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RALEIGH, NC — On the 10-year anniversary of the Affordable Care Act, Cal Cunningham said protecting it is more important today than ever before, as the nation responds to the growing threat of the coronavirus.
“Moments like the current health crisis underscore the importance of providing quality, affordable health care to all Americans — not only so families can stay healthy throughout the year, but also so in times like these, when folks are already rightly worried about their health, they don’t have to shoulder the anxiety of how they’ll pay if they or their family get sick,” said Cal Cunningham. “North Carolinians can count on me to protect and strengthen the Affordable Care Act, which has saved lives and improved health outcomes, and in times like these, gives many peace of mind they’ll be able to afford care.”
Cal is committed to building on the success of the Affordable Care Act by adding a public insurance option and bringing down the cost of prescription drugs. In contrast, Senator Thom Tillis has voted repeatedly to repeal the law and gut protections for the 1.7 million North Carolinians living with pre-existing conditions.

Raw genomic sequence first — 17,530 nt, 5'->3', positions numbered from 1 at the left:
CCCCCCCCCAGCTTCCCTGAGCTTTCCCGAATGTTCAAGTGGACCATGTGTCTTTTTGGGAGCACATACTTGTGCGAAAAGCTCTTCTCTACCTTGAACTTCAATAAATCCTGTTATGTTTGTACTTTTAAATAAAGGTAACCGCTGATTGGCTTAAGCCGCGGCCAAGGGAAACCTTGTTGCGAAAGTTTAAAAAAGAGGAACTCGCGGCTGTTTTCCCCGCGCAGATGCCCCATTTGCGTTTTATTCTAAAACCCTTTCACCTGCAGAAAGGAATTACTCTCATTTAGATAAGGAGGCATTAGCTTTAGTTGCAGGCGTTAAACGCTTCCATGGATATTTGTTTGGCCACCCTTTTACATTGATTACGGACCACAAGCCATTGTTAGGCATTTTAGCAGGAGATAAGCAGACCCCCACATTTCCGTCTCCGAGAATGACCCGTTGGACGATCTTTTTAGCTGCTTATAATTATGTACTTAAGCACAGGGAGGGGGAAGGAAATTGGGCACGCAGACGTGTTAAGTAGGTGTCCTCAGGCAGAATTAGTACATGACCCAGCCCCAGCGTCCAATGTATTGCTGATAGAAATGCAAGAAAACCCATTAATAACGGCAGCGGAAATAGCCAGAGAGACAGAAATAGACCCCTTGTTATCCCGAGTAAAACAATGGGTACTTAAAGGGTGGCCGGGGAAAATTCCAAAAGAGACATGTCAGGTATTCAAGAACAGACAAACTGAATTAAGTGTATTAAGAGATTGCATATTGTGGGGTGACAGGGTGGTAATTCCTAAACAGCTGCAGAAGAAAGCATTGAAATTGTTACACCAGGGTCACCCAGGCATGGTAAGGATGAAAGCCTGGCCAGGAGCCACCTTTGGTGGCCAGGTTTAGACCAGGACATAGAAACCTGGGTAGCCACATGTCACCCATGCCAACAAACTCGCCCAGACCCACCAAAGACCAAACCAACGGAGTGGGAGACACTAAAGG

Even as the country faces a public health crisis, Tillis continues to stand behind those efforts, including the GOP lawsuit that threatens the entire law. President Trump confirmed yesterday that he and his allies want to “terminate” the law, despite his Administration’s consideration of an open enrollment period due to the coronavirus.
Here’s why Tillis’ efforts to repeal ACA matter today:
As part of Tillis’ attacks on the Affordable Care Act, he also voted seven times to cut funding for or completely eliminate the Affordable Care Act’s Prevention and Public Health Fund, which makes up 12 percent of the CDC’s budget. Since 2010, North Carolina has received over $129 million in grants from the Prevention and Public Health Fund.
As Speaker of the North Carolina House, Tillis passed the law that prevented North Carolina from expanding Medicaid, preventing over 600,000 North Carolinians from gaining health coverage, and costing North Carolina 37,000 jobs. The state has still not expanded Medicaid, as the Administration grants states with flexibility to use their expanded Medicaid programs to respond to coronavirus.